TB_DEMO/QRPGLESRC. They are designed to obfuscate sensitive data for testing purposes. The source is
provided so that the customer may modify the logic if needed.

TBI011R – Random Bank Card Number Generator
This program will take a bank card number of different lengths and which may also be formatted with spaces or other characters. The IIN (first 6 digits) are not modified. The following digits which form the account number are then replaced with a random number. The last digit which is a check digit is calculated using the Luhn algorithm.

TBI012R – Social Security Number Generator
This will take an existing SSN and generate a new random value. A SSN is formatted as aaa-bb-cccc.
The generator uses the following rules.

  1. No part of the code (aaa, bb or cccc) can be all zeros.
  2. If the aaa value is in the range of 001 to 899 it is replaced with a random number within this range. The value 666 will never be generated.
  3. If the aaa value is 900 or above then this can be a valid code but is not an SSN. It will be replaced with a random number between 900 and 999.
  4. The values at bb and cccc are replaced with random numbers.

TBI013R – Generate Random Value
This exit program will generate a new random value based upon the format of the existing value. The passed string is used as a template for the value. Existing letters are replaced with a new random letter, case sensitivity is maintained. Existing numbers are replaced with random numbers. Other characters are not replaced, for example a postcode of RG24 8AG could be changed to JW86 9AS.

Value Existence
If this option is set to ‘2=Can Exist’, the new value that is generated by either the Random or User Exit method can already exist in the file being processed. This will not cause a duplicate key problem if you are scrambling a key field because all the values are going to change from one value to another. For example:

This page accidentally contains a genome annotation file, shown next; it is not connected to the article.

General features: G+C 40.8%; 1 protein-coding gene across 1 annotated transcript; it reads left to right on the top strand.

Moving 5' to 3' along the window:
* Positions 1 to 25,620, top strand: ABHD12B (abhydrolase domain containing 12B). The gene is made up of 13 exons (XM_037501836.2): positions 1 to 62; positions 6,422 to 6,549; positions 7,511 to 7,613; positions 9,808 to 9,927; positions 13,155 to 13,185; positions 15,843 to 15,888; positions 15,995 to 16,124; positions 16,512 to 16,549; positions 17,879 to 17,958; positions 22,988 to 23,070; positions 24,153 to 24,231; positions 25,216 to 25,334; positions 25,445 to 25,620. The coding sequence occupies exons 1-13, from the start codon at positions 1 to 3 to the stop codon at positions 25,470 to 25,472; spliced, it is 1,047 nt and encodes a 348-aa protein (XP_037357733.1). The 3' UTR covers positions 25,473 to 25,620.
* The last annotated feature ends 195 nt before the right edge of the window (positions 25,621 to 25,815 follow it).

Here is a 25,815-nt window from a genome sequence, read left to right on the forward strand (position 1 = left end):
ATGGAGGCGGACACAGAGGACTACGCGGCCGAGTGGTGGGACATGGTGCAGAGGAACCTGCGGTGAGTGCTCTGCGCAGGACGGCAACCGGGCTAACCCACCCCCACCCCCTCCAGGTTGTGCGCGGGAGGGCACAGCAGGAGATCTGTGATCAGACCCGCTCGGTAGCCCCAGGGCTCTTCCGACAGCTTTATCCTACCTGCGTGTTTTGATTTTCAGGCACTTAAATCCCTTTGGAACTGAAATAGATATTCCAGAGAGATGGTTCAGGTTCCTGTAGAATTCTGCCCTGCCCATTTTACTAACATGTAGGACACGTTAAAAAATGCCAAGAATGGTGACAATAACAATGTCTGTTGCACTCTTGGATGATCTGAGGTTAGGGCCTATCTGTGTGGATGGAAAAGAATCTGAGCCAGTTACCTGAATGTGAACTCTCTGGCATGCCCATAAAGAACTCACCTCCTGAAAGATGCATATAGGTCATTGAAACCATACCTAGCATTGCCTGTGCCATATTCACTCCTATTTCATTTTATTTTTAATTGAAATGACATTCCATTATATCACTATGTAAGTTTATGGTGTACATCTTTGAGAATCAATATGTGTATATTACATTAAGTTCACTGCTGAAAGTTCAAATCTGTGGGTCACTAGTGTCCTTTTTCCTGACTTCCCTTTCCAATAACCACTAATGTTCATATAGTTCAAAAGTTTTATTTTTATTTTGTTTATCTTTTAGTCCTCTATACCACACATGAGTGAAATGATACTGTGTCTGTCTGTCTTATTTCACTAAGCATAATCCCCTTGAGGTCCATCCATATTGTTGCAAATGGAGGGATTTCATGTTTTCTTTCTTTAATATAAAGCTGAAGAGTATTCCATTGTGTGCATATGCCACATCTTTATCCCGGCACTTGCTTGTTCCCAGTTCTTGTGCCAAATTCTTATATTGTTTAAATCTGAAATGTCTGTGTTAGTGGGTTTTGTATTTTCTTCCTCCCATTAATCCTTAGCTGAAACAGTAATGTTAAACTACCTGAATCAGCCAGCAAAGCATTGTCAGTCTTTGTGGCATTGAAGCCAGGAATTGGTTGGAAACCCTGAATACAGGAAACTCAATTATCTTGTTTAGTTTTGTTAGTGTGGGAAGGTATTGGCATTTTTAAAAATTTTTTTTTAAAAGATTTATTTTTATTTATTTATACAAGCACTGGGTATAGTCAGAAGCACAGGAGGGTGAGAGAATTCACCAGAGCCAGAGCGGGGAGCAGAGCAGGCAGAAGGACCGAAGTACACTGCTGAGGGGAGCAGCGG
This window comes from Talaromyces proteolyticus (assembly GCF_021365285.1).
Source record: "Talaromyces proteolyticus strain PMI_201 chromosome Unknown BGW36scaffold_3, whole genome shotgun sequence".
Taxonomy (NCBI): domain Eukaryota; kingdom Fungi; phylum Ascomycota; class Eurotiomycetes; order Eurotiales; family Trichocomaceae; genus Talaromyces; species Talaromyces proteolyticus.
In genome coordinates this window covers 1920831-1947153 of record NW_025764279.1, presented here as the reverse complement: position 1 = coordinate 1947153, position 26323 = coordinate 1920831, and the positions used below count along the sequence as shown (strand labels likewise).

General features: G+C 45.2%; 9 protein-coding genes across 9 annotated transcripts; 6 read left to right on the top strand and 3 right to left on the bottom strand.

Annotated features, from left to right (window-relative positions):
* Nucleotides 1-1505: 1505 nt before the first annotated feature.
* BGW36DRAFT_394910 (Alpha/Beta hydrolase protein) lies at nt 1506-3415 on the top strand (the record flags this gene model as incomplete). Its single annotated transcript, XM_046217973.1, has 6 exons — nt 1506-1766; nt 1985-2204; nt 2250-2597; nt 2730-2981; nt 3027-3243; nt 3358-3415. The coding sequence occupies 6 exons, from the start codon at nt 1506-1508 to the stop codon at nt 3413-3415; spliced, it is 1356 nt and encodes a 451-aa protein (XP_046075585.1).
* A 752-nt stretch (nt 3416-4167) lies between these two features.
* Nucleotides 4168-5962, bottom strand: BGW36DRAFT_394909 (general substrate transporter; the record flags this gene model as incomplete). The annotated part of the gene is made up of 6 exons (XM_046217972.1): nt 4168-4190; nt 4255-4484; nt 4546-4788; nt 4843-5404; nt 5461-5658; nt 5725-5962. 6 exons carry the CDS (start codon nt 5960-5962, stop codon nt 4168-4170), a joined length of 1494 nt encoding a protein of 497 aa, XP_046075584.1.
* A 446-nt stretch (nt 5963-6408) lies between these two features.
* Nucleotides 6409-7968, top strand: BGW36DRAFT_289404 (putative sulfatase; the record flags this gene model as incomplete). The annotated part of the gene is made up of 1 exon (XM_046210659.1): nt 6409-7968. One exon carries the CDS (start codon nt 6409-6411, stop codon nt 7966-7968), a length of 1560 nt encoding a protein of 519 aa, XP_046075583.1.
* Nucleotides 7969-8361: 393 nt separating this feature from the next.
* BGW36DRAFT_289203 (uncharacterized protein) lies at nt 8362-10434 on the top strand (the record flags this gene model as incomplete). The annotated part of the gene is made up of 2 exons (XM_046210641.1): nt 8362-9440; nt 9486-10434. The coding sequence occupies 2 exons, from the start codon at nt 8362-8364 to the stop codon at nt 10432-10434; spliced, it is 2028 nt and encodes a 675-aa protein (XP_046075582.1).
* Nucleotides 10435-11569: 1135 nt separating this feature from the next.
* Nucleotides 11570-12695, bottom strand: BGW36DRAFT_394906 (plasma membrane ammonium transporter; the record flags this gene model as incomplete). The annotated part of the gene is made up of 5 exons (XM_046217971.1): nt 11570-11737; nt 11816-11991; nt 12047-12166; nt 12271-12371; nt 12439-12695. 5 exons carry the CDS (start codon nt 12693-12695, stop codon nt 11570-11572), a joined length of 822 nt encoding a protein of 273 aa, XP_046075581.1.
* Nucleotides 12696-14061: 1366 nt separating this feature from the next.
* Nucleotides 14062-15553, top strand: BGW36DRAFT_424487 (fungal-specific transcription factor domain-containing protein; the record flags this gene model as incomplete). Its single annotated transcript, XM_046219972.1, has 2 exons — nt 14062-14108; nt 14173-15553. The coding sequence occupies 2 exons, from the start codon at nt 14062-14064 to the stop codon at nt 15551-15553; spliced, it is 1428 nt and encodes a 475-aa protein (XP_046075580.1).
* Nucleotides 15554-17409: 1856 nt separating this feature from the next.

Old Values – New Values:

01 – 05
02 – 03
03 – 02
04 – 06
05 – 01
06 – 04

All of the values have been changed, but the values on the file are the same. ‘Can Exist’ does not mean that they necessarily will exist however. In the above example we could have specified a ‘Start Value’ of 10 and then all the values would have been new.

If you want to guarantee that the new values generated will not already exist in the database then you need to use ‘1=Cannot Exist’. This option will mean that warping will check and see if the new value created already exists in the database and if it does it will generate an alternative value.

NOTE: Please take care when using this option. SQL is used to check for every new value whether it already exists or not in the database. If you have 100,000 records in the file, 100,000 SQL Selects will occur. It will be slowed down to almost unworkable speed if the file and field being processed does not have a sensible key or access path available as the SQL engine will choose to process the file sequentially. Therefore, in the above scenario it is possible that 100,000 records are read 100,000 times. This needs to be avoided.

The Master File/Library/Field can help with this. If you are processing a file that has an account code in the file, but it is not part of the key, then you can set up these fields to point to the Account Code file so that any new values can be checked against this rather than the file being processed. As this file will have a unique key, the SQL Selects will be very quick.

The Master File/Library/Field would also be needed in the above scenario because you cannot control the sequence in which the files are processed. If the above file was processed before the Account code file and it was checking back against itself to ensure all values were new, not all Account codes would necessarily exist in this file and therefore the ‘Cannot exist’ option could not be maintained.